However, in this case, the Stop It doesn't refer to how you're feeling, it refers to what you're doing.

Creating a Stop List
A key management technique that many people never learn is the creation of a stop list. A stop list is simply a list of activities that you're going to no longer do, or at least put on the back burner. If you're overworked to the point of exhaustion, a stop list can literally be a lifesaver. If you're in business, a stop list can be the difference between success and bankruptcy. Stop lists are amazing tools.

To create a stop list:
  1. Grab a piece of lined paper and draw four columns labeled Activity, Time, Priority, and Stop.
  2. In the activities column, write down all the activities that you're doing or trying to do. (Don't forget things like sleeping, eating and driving to work).
  3. For each activity, roughly estimate in hours or fractions of hours the amount of time required each day to do that activity well and write it next to that activity in the Time column.
  4. For each activity, specify a priority level from 1 to 10 in the Priority column making 1 the highest priority. The priority level should reflect the priority you desire, not the one that you've put into action.
  5. Add up all the hours and write the number down at the top of the page.
  6. Walk through your list and write Stop in the Stop column of each low priority activity you intend to stop. As you do so, subtract the amount of time for that activity from your total time.
  7. Repeat step six until the number of hours is less than 24.
Implementing Your Stop List
As you implement your stop list you'll be amazed to find out how much time you spend on activities that you don't consider important or perhaps not desirable at all. Also, as you implement your stop list, don't be surprised if not everyone is happy about it.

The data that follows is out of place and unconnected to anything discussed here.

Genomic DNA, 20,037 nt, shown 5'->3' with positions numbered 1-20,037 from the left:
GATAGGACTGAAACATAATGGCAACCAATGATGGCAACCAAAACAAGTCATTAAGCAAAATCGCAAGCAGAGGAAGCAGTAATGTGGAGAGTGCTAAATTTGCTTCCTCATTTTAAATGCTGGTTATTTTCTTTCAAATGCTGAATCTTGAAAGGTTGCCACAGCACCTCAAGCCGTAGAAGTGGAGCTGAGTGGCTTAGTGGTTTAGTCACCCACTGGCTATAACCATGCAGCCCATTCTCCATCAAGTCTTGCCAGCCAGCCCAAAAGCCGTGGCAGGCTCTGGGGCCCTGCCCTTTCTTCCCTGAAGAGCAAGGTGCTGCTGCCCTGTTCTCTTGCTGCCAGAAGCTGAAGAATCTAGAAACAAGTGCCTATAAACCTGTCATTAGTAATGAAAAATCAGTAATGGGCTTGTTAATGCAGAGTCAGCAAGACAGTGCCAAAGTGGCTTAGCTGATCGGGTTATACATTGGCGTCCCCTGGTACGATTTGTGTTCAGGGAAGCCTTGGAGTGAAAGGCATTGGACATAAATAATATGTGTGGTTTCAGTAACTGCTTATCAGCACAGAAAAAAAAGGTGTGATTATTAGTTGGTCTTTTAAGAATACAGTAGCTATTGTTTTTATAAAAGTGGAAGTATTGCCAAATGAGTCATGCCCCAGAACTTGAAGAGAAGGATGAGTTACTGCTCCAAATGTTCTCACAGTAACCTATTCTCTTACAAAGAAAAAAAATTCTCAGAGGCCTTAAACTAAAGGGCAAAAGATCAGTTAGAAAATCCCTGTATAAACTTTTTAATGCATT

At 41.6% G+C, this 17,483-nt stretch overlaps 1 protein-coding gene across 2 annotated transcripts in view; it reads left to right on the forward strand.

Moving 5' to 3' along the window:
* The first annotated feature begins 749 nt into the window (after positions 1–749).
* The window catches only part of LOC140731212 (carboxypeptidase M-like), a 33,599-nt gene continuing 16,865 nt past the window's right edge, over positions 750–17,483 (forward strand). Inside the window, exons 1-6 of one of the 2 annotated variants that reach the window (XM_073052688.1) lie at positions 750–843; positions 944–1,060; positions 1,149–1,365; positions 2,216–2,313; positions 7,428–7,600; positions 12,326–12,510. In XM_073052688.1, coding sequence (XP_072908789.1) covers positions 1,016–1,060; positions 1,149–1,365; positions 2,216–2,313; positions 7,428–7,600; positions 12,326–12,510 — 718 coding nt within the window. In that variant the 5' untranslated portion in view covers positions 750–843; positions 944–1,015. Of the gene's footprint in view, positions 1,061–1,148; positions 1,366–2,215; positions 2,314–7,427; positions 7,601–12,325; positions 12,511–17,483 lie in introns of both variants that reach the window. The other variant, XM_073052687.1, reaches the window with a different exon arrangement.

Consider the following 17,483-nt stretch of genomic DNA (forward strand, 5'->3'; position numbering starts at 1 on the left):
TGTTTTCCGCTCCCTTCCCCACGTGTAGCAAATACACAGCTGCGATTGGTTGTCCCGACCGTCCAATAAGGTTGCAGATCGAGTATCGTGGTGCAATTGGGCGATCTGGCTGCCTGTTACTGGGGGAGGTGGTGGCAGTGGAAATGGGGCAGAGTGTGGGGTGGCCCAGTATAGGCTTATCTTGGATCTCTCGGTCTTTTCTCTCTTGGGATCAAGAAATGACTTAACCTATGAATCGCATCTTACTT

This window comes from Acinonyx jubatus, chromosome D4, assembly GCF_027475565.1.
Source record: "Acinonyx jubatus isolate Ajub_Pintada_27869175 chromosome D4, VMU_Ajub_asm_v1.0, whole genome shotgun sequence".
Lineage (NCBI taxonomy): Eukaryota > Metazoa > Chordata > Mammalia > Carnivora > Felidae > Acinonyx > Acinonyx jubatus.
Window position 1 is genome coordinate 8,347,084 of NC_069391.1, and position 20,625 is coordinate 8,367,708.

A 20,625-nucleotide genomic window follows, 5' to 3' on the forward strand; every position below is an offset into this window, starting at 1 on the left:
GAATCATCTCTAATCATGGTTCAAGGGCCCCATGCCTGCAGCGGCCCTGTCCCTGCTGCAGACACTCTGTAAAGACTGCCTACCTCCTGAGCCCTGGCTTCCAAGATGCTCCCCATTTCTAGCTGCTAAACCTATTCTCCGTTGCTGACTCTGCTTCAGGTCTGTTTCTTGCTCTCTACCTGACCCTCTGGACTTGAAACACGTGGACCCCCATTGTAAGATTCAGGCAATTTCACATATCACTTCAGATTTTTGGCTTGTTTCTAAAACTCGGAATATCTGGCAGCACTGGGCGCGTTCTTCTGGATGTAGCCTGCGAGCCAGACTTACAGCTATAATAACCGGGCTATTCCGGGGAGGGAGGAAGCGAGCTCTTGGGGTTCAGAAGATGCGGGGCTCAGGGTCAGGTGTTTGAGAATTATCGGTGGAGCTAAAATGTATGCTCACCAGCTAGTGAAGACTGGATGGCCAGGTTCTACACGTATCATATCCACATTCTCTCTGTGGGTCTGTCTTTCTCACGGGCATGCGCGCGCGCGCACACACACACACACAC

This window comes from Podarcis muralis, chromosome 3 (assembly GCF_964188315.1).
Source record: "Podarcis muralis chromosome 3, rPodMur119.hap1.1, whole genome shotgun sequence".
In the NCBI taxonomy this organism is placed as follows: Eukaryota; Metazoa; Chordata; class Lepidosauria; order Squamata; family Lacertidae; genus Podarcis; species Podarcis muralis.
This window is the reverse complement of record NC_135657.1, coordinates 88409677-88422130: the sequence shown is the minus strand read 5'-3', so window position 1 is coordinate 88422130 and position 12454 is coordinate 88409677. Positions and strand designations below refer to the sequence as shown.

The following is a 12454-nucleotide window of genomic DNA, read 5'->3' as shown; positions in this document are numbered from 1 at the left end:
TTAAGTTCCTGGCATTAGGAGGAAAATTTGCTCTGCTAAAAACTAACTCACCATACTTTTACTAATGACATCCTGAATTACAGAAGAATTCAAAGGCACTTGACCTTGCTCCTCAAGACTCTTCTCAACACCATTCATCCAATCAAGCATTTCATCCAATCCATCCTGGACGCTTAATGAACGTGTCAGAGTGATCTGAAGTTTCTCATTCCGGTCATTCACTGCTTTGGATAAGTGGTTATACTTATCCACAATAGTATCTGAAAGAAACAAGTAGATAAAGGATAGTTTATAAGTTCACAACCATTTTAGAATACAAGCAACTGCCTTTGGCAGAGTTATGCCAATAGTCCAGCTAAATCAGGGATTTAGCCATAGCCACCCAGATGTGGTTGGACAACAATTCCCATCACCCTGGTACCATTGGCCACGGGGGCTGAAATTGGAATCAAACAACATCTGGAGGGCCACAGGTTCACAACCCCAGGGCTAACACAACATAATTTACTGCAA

If you're a slack-picker-upper, then the slack-droppers might not be pleased. If you spend a lot of time in inane socializing around the water cooler, the office-gossipers may miss you. If you spend lots of time chasing down meaningless data for executives who don't know what to do with it anyway, you may be asked to explain yourself. The people who routinely walk into your office to gripe may get their noses out of shape when you stop them after the third time you've heard the same complaint.

However, as you implement and stick to your stop list, you'll also start to feel much better. The quality of the things that you do will improve dramatically. You'll see progress in your life and you'll improve in areas that matter to you.

Corollary to Teflon's Conservation of Doing:
As you stop doing things that don't matter to you, the quality of the things that you continue to do will get better and better.
What will you stop today?